16. Golden Son by Pierce Brown. You may have noticed we’ve gone past the books that inspired the most personal growth and change in me now. By the time I read Golden Son I was more actively on the hunt for surprising books because my personality was pretty set by this point and I had read so many books that I was occasionally falling into ruts where everything seemed repetitive. There is nothing repetitive about Golden Son. I wouldn’t say generally that I’m a big sci-fi or dystopian reader, but I will read anything Pierce Brown writes at this point. Books like this remind me never to discount an entire genre– the right author can make anything worth reading.
  17. Hag-Seed by Margaret Atwood. This is the book that cemented my interest in adaptations. I’ve always been drawn to book-to-film adaptations, but more recently I’ve been interested in retellings, in old stories told in a new way. I didn’t particularly like Shakespeare’s The Tempest, but this book redeemed the original for me in a big way. It’s fascinating to see which elements carry over in adaptations, which parts from the original seem the most important to another artist. It’s a whole other way to have a conversation about art.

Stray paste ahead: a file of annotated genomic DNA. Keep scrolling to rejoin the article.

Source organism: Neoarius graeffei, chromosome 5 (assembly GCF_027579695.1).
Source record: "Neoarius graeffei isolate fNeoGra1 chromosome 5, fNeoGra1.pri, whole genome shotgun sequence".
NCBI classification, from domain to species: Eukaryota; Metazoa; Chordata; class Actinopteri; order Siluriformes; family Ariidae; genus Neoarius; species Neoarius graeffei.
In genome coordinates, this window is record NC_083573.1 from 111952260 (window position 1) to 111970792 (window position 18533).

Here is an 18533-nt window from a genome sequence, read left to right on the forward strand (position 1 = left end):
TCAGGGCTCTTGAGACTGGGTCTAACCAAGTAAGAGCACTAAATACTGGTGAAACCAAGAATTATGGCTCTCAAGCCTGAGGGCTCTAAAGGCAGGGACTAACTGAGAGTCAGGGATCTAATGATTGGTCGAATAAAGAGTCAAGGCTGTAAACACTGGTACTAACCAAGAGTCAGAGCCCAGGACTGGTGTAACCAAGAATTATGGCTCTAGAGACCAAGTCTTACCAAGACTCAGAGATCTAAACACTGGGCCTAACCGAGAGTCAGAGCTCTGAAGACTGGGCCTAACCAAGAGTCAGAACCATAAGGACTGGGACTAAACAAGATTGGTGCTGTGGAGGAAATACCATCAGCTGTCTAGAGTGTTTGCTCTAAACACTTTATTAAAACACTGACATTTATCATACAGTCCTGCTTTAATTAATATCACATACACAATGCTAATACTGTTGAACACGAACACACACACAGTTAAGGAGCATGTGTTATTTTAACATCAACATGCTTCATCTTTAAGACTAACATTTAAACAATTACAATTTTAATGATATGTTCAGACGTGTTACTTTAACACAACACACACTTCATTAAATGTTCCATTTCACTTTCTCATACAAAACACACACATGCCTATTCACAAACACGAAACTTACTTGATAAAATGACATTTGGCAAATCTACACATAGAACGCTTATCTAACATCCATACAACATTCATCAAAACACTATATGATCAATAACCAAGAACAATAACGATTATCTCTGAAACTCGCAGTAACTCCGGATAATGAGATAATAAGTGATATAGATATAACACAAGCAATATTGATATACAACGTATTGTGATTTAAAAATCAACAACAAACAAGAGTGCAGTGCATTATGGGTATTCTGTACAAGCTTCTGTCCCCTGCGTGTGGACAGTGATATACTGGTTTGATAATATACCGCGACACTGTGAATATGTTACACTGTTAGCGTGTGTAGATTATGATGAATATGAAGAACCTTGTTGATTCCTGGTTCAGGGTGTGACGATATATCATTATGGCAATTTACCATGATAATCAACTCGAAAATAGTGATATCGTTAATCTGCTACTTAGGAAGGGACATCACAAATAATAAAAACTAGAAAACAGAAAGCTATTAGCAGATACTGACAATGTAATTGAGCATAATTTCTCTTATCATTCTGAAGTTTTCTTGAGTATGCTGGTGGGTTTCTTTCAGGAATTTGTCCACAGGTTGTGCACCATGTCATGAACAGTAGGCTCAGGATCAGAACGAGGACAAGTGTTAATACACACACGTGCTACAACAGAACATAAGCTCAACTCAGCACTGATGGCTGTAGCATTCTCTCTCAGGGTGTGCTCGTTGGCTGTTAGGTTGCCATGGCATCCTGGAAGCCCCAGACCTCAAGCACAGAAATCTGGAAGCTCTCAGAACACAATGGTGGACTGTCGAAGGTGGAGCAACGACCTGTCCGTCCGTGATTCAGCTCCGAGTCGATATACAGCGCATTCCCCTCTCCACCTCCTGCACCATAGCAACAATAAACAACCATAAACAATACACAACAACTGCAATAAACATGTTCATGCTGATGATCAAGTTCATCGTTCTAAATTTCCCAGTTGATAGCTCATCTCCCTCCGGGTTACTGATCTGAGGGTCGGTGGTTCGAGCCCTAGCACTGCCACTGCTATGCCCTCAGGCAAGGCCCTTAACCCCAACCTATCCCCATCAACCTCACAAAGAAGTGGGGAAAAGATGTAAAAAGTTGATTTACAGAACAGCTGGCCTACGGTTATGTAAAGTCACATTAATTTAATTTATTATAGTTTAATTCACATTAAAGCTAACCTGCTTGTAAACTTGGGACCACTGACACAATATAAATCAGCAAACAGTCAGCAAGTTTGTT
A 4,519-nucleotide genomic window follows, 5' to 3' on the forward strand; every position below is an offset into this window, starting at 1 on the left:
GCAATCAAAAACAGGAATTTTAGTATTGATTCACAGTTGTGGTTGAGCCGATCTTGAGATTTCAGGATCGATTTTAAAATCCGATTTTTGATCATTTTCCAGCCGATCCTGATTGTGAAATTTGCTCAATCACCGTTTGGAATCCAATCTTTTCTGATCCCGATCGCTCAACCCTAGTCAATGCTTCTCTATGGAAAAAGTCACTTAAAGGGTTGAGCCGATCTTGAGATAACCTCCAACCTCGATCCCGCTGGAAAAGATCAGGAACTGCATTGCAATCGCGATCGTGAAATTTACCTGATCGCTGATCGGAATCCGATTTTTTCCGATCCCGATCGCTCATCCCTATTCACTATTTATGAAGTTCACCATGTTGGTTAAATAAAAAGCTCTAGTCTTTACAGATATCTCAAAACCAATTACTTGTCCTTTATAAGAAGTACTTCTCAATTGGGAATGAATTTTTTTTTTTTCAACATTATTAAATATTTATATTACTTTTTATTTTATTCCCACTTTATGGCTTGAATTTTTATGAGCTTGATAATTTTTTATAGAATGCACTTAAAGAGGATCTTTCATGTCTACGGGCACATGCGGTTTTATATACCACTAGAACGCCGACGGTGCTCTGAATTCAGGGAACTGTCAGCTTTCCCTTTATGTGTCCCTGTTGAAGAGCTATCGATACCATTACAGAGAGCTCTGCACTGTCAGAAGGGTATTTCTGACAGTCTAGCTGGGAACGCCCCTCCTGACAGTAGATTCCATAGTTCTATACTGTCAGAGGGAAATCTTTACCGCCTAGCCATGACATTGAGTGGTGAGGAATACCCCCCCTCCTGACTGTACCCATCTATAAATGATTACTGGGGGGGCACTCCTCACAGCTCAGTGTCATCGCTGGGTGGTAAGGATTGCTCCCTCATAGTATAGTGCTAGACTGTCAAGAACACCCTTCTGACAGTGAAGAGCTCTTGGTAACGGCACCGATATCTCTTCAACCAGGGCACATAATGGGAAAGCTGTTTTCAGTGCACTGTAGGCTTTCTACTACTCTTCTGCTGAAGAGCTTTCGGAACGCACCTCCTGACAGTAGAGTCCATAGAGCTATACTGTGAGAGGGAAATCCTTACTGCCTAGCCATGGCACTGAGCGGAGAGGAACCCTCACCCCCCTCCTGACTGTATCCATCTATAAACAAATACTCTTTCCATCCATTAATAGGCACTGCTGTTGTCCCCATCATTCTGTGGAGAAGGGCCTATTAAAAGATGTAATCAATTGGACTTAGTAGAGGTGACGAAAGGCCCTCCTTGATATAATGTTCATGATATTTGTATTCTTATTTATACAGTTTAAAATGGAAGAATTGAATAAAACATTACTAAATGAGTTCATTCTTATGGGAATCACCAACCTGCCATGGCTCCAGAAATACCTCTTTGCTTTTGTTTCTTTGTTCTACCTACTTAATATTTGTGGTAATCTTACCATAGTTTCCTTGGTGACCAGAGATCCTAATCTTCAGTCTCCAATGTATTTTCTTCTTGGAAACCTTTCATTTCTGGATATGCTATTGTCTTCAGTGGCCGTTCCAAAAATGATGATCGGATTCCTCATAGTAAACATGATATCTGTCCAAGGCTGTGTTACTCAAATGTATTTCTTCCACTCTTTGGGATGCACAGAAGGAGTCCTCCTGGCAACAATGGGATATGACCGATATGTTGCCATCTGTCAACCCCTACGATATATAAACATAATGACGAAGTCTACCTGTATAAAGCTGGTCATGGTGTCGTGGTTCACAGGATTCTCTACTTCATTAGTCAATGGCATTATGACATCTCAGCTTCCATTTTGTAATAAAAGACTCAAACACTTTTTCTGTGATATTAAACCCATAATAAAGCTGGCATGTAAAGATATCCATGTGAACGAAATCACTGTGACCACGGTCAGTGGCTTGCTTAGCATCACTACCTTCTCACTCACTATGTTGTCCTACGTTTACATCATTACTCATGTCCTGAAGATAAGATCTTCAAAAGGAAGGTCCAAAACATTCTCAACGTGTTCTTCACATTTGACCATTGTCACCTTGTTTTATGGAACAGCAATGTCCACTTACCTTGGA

18. Dark Matter by Blake Crouch. I’m back to talking about stepping outside of my genre comfort zone. I didn’t think I was particularly interest in sci-fi, so I was a bit skeptical picking up this sci-fi thriller. And it constantly surprised me. I have never met such a twisted book, and with this one, the subject matter is real enough that it also inspired an interest to learn more about the topic.
  19. The Female of the Species by Mindy McGinnis. There’s been surprisingly little YA literature on this list, and the reason for that, sadly, is that YA just doesn’t surprise and impress me much anymore. But this one is an exception. It covers tough topics (rape, abuse, alcohol) in realistic, unromanticized ways. There are some admirably strong friendships in this book, a fast and intriguing plot, and so many important messages about strong women, fighting for justice, and the importance of teen voices. I wish this one had been around when I was younger.
  20. Persuasion by Jane Austen. I do love a good classic. I have not yet read all of Austen’s novels, but this is my favorite so far from her list. I appreciate the message of making one’s own choices. There’s nothing wrong with taking input, but in the end you are the one who has to live with your decisions, and they should at least be your own.
  21. A Million Junes by Emily Henry. As with The Female of the Species, it came as a relief to discover that there are still YA books that I can appreciate. This one also deals with real topics (grief, disillusionment of one’s parents, loyalty) in unique and helpful ways. It’s also one of the only magical realism books that I’ve enjoyed, which again goes to show that even one’s least favorite genres contain some gems, when they’re approached by the right authors. This is a book that reminds me not to believe everything I hear– but that even the most outrageous stories can contain a kernel of truth.